Garry Marshall, the creator of Happy Days no more alive


 

 

Garry Kent Marshall, an American actor, director, writer, and producer, has died Tuesday in Burbank, California, due to complications of pneumonia following a stroke. He was 81.

Marshall is the creator of Happy Days and director of Pretty Woman. His other notable credits included developing Neil Simon’s 1965 play, The Odd Couple for television, and Runaway Bride, Valentine’s Day, New Year’s Eve, Mother’s Day, The Princess Diaries, and The Princess Diaries 2: Royal Engagement.

Marshall began his career as a joke writer for such comedians as Joey Bishop and Phil Foster, and then became a writer for The Tonight Show with Jack Paar. In 1961 he moved to Hollywood, where he teamed up with Jerry Belson as a writer for television. Their first television series as creator/producers was Hey, Landlord, which lasted one season (1966–67).

Garry Marshall also went on to direct hit movies including “Pretty Woman” and “The Princess Diaries,” “Happy Days” star Henry Winkler credited him for launching his career, tweeting “Thank you for my professional life.” “Happy Days” was the No. 1 show on television during the 1976-77 season, No. 2 in 1977-78 and No. 4 the following year.

Richard Gere, who played in “Pretty Woman,” told about Marshall late on Tuesday: “Garry of course was one of those truly important people one is blessed to meet in one’s lifetime. Besides being the pulse and life force of ‘Pretty Woman’… a steady helmsman on a ship that could have easily capsized… he was a super fine and decent man, husband and father who brought real joy and love and infectious good spirits to everything and everyone he crossed paths with. Everyone loved Garry. He was a mentor and a cheerleader and one of the funniest men who ever lived. He had a heart of the purest gold and a soul full of mischief. He was Garry.”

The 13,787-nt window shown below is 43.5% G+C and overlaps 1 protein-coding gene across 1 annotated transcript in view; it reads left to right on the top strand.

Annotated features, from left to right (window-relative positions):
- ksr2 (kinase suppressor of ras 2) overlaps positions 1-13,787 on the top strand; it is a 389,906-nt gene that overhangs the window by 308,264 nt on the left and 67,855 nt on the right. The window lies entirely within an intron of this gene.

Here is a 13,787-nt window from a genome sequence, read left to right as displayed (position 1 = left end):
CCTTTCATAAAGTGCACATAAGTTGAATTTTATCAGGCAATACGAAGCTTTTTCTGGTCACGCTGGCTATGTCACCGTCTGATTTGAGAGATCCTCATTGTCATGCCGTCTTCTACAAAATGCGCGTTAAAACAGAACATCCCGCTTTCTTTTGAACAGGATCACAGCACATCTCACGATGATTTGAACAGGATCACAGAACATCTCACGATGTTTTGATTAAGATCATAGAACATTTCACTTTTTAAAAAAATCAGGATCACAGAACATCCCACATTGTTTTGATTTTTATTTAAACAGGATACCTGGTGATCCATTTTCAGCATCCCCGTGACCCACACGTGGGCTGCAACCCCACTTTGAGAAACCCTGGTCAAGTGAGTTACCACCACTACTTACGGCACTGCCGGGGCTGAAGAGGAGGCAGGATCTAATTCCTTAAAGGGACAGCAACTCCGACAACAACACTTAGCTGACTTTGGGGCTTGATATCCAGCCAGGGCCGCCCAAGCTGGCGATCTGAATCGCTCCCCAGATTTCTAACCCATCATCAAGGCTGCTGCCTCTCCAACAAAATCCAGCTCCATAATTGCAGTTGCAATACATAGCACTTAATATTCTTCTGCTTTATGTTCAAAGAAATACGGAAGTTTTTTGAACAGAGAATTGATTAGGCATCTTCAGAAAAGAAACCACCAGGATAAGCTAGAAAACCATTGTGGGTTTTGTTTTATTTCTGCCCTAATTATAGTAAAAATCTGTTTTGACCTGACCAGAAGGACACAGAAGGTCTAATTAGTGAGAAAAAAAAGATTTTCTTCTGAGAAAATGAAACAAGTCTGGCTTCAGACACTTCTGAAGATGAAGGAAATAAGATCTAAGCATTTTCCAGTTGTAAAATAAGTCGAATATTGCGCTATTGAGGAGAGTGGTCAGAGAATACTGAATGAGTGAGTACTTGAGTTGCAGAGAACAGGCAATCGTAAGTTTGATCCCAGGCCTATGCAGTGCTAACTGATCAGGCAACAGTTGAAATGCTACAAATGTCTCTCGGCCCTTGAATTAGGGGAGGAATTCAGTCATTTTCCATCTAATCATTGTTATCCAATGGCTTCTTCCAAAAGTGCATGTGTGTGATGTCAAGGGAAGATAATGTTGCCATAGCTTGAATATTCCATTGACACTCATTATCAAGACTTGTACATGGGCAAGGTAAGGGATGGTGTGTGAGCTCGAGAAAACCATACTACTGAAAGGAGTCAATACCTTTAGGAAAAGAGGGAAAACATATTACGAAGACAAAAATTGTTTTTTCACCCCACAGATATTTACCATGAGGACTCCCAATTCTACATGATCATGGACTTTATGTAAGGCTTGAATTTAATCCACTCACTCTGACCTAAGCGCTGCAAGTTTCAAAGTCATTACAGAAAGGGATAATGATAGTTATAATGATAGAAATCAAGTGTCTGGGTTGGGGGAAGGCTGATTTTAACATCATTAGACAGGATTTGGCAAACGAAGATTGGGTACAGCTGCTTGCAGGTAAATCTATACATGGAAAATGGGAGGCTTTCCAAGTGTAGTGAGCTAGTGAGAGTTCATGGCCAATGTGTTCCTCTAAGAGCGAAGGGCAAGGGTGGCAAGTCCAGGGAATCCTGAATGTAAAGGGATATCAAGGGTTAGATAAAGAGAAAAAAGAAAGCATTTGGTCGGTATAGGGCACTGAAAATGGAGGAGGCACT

Marshall told the New York Times that he wanted to create Roberts’ character somewhat less experienced.  “I knew if we lowered the age and made her a new girl in the business, then people would say, ‘Oh, please don’t do that, honey.’”

Directors Guild of America president Paris Barclay said in a statement late on Tuesday, “The loss today of Garry Marshall is deeply sad – for our industry, and for our Guild,” “Garry’s gift for storytelling brought joy, laughter and an enormous, beating heart to every screen, large and small.”

“But the vision, joy and camaraderie Garry brought to life didn’t’t stop behind the camera,” the statement goes on. “He channeled his love for the craft of directing into serving our Guild – dedicating himself to protecting the creative rights of directors, as well as teaching newer generations of directors how hard-fought the DGA’s journey has been, and the importance of carrying it forward. All the while, he kept us all smiling – no mean feat. It was an honor, and a delight, for all of us who had the pleasure of serving alongside of him.”

In 1996, Marshall was awarded the Women in Film Lucy Award in recognition of excellence and innovation in creative works. In 2012, he was inducted into the National Association of Broadcasters’ Broadcasting Hall of Fame. Marshall received the Valentine Davies Award (1995) and Laurel Award for TV Writing Achievement (2014) from the Writers Guild of America. Marshall also has a star on the Hollywood Walk of Fame.

Marshall died at the age of 81 in Burbank Tuesday.


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